Dogs and Children – Should you Get Them a Pet

Allowing a child the opportunity to have a dog can provide many valuable lessons about love, friendship and responsibility. Dogs and children are as natural a combination as peanut butter and jelly, and if your child expresses an interest in a pet you should at least give the idea some thought.

Benefits of Getting Your Children a Dog


Learn Responsibility
‘ – Depending on the age of your child, having a pet is one of the best ways to teach your child about responsibility. Make it perfectly clear to your child that the dog is dependent on him for his food, water and for being let outside and groomed. You may consider creating a chart so that your child can see each task, and check it off when it is complete. If the child fails to let the dog outside, and the pet has an accident on the floor, make it your child’s duty to clean up after the dog.

The amount of responsibility given to the child will, naturally, depend on their age. If the child is very young, give them small tasks and then the level of responsibility can increase as the child gets older.


Companionship
‘ – A dog can be a wonderful companion and friend to a child. This special bond can be especially meaningful to an only child. Also, if your family moves frequently, such as a military family would, having a dog can help ease the trauma of moving for your child. While the child will still have to leave behind most of his friends, if he has a dog he will at least be able to take along his ‘“best’” friend.


Love and Loss
‘ – The lessons a child will learn by having a dog are not all pleasant ones, but all are important. A child that has a dog has the opportunity to learn about what it feels like to lose someone they love. Losing a pet can help a child to learn about the grieving process. The parents should treat the death of a dog or other pet as a teaching moment. If the dog is ill, use that as a way to teach your child about selflessness and about being there for loved ones when they need him most. While a sad lesson for sure, it’’s one that, if taught properly, will help your child as he becomes an adult.

Choosing a Dog

While there is not a specific breed that is necessarily a poor choice for a child, it is important to consider the personality of your child when selecting a dog. If your child is very active, you will want to choose a breed that will be able to keep up with a high level of activity. On the other hand, if your child tends to be more sedentary, you may want to select a dog that is less active. Of course, selecting an active dog for your inactive child may be a good way to encourage your child to ramp up his activity level!

Also, if your child spends a lot of time away from home with extracurricular and social activities, you will want to choose a dog that requires less human interaction (unless there are other family members who are willing to spend time with the dog).

Dogs and children should be a combination that enhances the life of the child, not interferes with it. There are dog breeds to fit every lifestyle and personality. By doing a little research before selecting a pet you will help ensure the best possible match.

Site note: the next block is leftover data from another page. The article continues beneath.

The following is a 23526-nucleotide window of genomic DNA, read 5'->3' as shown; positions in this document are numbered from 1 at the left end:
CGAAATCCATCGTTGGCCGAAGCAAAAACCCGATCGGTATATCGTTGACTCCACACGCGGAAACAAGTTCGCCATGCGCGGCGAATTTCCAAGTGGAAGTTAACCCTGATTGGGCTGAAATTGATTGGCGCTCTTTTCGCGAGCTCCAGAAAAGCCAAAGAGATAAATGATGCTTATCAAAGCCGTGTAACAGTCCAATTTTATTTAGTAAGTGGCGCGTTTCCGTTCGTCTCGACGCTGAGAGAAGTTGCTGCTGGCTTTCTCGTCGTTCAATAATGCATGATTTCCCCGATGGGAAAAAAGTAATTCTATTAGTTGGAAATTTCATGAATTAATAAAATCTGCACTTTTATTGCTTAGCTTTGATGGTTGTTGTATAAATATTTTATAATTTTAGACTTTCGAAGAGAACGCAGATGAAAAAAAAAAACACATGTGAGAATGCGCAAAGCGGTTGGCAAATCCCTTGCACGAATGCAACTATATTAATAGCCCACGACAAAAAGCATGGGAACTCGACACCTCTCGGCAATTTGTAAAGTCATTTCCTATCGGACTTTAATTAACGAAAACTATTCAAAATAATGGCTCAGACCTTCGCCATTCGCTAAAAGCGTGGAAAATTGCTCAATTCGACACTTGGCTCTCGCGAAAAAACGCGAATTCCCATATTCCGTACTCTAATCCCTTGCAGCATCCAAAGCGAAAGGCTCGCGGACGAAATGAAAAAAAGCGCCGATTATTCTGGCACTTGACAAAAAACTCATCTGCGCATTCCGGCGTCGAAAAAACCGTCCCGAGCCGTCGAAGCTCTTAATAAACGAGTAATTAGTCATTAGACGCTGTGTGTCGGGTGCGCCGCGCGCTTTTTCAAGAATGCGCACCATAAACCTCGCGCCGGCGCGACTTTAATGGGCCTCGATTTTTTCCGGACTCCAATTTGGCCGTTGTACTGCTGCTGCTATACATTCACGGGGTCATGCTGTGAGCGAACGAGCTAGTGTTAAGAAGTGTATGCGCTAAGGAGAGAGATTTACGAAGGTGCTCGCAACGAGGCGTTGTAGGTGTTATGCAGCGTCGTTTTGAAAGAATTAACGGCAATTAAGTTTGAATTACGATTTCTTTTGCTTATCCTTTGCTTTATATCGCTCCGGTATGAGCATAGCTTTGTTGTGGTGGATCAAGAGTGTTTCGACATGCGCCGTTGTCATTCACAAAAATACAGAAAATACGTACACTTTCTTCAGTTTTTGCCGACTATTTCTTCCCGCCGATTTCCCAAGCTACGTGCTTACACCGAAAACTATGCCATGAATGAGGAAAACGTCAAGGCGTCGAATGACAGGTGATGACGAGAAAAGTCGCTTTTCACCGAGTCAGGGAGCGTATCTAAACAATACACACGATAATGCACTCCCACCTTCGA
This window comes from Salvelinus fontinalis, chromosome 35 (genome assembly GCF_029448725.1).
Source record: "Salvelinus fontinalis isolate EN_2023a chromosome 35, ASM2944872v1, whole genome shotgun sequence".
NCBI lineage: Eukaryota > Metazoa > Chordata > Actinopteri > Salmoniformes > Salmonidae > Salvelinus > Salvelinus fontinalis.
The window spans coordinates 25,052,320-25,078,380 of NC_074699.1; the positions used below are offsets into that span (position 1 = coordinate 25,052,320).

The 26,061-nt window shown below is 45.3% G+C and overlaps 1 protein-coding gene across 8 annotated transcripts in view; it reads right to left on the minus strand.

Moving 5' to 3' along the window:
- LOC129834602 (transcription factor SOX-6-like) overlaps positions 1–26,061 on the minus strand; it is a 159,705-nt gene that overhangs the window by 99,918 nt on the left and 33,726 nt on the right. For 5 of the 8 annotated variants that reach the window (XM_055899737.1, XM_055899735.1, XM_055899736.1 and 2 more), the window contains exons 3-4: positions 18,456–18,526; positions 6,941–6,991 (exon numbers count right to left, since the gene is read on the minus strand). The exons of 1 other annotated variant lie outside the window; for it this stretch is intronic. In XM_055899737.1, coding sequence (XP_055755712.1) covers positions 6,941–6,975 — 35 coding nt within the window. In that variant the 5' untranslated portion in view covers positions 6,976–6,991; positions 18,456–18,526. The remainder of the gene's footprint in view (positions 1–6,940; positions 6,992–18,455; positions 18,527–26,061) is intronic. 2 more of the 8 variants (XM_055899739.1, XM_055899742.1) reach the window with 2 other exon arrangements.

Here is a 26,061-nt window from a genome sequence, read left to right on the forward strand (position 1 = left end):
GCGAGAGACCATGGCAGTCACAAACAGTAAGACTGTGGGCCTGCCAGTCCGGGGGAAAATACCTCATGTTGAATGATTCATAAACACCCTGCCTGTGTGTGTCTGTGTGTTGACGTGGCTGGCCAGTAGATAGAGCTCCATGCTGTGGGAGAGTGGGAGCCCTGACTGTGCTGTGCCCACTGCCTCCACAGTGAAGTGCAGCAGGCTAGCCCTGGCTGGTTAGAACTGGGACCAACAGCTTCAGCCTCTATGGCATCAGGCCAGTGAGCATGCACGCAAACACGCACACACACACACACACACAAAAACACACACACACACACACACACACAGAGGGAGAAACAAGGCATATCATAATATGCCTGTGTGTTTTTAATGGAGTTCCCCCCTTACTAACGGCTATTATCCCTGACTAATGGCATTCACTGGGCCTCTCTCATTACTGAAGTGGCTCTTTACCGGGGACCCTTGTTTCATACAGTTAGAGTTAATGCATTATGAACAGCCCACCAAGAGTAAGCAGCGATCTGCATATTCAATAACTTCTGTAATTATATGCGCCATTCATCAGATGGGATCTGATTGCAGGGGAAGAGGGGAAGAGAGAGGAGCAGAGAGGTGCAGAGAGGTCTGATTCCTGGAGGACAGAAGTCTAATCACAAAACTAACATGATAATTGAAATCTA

Keep in Mind

Small children should never be left alone with a dog regardless of the breed. Babies especially should always be kept under close watch when a dog is present. Sometimes, when a baby is harmed by a family pet, it is not because the dog was being aggressive. Often, babies and small children are injured by dogs that are doing what they consider to be playing with the child. Keeping a close watch can ensure that such a tragedy will be avoided.

Even with older children, it’’s a good idea to keep an eye on the way that they interact with the dog until you are certain that both the child and the dog understand acceptable boundaries. For example, you want to make sure that your child is not hitting or otherwise hurting the dog either intentionally or by accident during play. Also, you want to make sure that the dog is not attempting to dominate your child during play. This will take work on your part until the dog learns his place in the family.

Realistic Expectations

Before the dog comes home, your child is going to promise you that you will never have clean up after, feed, groom or walk the dog. He will swear on his Playstation that he will be the single most responsible dog owner that the world has ever known. The truth is that while your child has only the best intentions, there will probably be times when you have to clean up a mess and otherwise look after the dog.

As mentioned earlier, dog ownership is a great way to help your child learn about responsibility, but that isn’’t likely to happen overnight. If you tell yourself ahead of time that you will likely have to take up the slack while your child is learning the ropes, it will be much less frustrating for you than if you plan to never have to lift a finger for doggy duty.

Also, even if you have the most responsible child in the world, having a dog in the family is more than likely going to add some extra chores for mom and dad. Dogs shed, so you may have to dust and vacuum a bit more often. There will be times when the dog will need to be walked and fed when your child isn’’t home, and you’’ll have to take care of it.

The benefits and friendship that a dog will bring to your child are well worth the small inconveniences. Dogs and children are a combination that will leave your whole family with wonderful memories of your child’’s ‘“best friend’”.

SHARE

LEAVE A REPLY

five × 1 =